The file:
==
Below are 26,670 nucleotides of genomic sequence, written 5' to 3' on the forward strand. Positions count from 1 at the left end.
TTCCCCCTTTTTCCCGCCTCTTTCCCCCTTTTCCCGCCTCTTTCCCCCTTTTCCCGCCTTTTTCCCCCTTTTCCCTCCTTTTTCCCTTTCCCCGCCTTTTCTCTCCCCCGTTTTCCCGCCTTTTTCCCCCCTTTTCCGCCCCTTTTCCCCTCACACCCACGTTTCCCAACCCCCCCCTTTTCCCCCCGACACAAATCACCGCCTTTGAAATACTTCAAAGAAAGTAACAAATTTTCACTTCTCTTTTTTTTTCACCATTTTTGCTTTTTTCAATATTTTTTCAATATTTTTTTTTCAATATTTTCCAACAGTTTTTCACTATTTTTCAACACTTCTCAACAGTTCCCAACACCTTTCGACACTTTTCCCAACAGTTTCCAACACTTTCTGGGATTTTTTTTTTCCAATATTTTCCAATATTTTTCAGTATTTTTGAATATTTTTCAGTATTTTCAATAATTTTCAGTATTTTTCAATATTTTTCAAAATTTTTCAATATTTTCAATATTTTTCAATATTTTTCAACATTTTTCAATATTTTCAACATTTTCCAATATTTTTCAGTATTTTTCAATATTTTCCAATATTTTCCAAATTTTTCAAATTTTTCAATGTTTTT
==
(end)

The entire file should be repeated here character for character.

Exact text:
Below are 26,670 nucleotides of genomic sequence, written 5' to 3' on the forward strand. Positions count from 1 at the left end.
TTCCCCCTTTTTCCCGCCTCTTTCCCCCTTTTCCCGCCTCTTTCCCCCTTTTCCCGCCTTTTTCCCCCTTTTCCCTCCTTTTTCCCTTTCCCCGCCTTTTCTCTCCCCCGTTTTCCCGCCTTTTTCCCCCCTTTTCCGCCCCTTTTCCCCTCACACCCACGTTTCCCAACCCCCCCCTTTTCCCCCCGACACAAATCACCGCCTTTGAAATACTTCAAAGAAAGTAACAAATTTTCACTTCTCTTTTTTTTTCACCATTTTTGCTTTTTTCAATATTTTTTCAATATTTTTTTTTCAATATTTTCCAACAGTTTTTCACTATTTTTCAACACTTCTCAACAGTTCCCAACACCTTTCGACACTTTTCCCAACAGTTTCCAACACTTTCTGGGATTTTTTTTTTCCAATATTTTCCAATATTTTTCAGTATTTTTGAATATTTTTCAGTATTTTCAATAATTTTCAGTATTTTTCAATATTTTTCAAAATTTTTCAATATTTTCAATATTTTTCAATATTTTTCAACATTTTTCAATATTTTCAACATTTTCCAATATTTTTCAGTATTTTTCAATATTTTCCAATATTTTCCAAATTTTTCAAATTTTTCAATGTTTTT